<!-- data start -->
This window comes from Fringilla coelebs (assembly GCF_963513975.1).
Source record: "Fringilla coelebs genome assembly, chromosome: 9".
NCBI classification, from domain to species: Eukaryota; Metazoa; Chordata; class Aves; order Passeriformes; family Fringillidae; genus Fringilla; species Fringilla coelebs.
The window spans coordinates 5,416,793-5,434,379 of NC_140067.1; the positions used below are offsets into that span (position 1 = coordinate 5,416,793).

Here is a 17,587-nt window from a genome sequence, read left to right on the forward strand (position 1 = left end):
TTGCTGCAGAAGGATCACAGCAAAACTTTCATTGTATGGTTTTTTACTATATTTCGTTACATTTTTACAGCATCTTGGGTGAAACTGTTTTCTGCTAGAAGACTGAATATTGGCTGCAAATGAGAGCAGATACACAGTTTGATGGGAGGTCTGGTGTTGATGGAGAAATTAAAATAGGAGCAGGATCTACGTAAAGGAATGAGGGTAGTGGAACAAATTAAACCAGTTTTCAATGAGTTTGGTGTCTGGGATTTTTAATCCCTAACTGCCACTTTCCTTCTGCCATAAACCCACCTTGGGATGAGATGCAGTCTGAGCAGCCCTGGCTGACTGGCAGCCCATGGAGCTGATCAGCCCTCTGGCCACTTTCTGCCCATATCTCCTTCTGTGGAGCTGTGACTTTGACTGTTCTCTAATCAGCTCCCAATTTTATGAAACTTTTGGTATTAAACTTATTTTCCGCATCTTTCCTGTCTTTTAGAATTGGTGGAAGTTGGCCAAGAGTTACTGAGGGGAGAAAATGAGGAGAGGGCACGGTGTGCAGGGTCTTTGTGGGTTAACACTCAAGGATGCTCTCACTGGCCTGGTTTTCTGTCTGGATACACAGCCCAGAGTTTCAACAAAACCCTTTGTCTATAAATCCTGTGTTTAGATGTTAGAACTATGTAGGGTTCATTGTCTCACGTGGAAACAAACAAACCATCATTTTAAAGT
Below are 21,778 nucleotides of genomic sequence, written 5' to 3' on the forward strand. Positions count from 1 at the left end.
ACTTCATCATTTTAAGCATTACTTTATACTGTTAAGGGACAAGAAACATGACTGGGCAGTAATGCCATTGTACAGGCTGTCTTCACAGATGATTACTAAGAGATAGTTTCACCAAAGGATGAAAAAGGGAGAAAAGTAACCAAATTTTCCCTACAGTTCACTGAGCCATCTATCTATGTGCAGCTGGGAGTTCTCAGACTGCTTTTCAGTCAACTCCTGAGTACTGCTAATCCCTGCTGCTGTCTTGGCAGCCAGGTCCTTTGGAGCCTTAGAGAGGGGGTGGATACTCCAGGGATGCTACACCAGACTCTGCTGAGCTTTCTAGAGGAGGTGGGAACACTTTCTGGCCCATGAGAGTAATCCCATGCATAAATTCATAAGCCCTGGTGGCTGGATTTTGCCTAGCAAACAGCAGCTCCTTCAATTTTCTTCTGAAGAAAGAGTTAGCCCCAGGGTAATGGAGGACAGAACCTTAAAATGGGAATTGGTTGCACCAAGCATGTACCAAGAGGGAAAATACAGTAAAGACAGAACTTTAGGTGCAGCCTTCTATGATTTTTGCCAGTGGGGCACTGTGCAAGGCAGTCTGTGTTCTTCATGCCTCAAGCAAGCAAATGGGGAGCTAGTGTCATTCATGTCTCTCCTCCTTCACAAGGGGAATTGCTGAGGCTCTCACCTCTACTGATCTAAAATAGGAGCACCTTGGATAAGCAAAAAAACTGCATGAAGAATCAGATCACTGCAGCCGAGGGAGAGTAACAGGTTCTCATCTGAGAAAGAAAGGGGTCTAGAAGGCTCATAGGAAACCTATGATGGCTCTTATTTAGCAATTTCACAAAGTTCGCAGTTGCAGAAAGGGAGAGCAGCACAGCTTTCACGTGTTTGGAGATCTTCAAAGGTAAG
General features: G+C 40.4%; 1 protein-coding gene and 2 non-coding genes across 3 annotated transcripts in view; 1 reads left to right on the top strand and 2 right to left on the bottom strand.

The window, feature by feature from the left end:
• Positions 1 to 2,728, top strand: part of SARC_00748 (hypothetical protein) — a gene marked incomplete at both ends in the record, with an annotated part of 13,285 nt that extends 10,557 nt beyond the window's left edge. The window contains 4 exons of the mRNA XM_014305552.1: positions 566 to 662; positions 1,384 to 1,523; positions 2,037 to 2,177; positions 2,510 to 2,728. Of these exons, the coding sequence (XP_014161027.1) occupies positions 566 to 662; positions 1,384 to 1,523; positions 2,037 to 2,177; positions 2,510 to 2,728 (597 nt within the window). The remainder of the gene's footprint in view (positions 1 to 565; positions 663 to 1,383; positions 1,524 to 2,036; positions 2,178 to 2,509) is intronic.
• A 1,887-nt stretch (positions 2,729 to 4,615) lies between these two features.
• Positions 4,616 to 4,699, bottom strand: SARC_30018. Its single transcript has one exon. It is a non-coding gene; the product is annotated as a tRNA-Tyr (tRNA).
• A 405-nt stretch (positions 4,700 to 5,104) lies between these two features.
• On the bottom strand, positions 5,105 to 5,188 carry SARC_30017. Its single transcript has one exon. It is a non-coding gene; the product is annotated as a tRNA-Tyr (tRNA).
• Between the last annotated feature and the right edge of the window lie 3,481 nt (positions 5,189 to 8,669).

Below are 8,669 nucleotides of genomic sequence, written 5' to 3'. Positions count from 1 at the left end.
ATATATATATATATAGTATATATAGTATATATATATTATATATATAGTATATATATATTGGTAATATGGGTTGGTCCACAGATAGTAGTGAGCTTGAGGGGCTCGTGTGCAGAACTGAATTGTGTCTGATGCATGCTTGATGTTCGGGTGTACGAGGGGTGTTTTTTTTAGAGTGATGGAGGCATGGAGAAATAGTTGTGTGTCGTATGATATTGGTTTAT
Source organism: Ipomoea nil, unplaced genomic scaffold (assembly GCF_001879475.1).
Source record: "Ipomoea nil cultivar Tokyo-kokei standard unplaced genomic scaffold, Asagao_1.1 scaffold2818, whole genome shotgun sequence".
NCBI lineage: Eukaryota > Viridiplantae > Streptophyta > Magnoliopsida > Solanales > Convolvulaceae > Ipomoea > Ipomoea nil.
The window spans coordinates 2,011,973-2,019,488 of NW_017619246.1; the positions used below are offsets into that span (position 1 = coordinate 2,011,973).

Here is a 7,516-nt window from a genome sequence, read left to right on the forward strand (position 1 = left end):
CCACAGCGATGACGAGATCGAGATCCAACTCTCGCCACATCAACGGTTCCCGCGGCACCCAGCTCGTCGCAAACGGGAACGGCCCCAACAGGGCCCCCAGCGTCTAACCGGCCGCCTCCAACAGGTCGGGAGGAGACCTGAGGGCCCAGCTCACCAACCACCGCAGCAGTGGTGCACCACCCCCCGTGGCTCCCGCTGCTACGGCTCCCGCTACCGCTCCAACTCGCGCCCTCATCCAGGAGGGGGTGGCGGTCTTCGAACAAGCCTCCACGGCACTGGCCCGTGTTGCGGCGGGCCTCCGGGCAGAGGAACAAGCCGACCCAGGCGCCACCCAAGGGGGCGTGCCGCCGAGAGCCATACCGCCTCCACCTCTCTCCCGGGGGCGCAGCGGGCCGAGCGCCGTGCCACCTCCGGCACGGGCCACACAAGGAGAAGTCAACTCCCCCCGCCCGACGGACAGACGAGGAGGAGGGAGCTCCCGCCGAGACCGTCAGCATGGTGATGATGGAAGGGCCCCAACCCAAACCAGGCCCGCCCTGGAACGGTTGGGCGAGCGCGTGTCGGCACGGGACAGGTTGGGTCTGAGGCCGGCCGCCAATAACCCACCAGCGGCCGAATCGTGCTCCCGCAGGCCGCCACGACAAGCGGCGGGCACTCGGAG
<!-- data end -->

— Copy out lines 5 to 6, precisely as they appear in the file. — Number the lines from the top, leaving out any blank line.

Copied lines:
Here is a 17,587-nt window from a genome sequence, read left to right on the forward strand (position 1 = left end):
TTGCTGCAGAAGGATCACAGCAAAACTTTCATTGTATGGTTTTTTACTATATTTCGTTACATTTTTACAGCATCTTGGGTGAAACTGTTTTCTGCTAGAAGACTGAATATTGGCTGCAAATGAGAGCAGATACACAGTTTGATGGGAGGTCTGGTGTTGATGGAGAAATTAAAATAGGAGCAGGATCTACGTAAAGGAATGAGGGTAGTGGAACAAATTAAACCAGTTTTCAATGAGTTTGGTGTCTGGGATTTTTAATCCCTAACTGCCACTTTCCTTCTGCCATAAACCCACCTTGGGATGAGATGCAGTCTGAGCAGCCCTGGCTGACTGGCAGCCCATGGAGCTGATCAGCCCTCTGGCCACTTTCTGCCCATATCTCCTTCTGTGGAGCTGTGACTTTGACTGTTCTCTAATCAGCTCCCAATTTTATGAAACTTTTGGTATTAAACTTATTTTCCGCATCTTTCCTGTCTTTTAGAATTGGTGGAAGTTGGCCAAGAGTTACTGAGGGGAGAAAATGAGGAGAGGGCACGGTGTGCAGGGTCTTTGTGGGTTAACACTCAAGGATGCTCTCACTGGCCTGGTTTTCTGTCTGGATACACAGCCCAGAGTTTCAACAAAACCCTTTGTCTATAAATCCTGTGTTTAGATGTTAGAACTATGTAGGGTTCATTGTCTCACGTGGAAACAAACAAACCATCATTTTAAAGT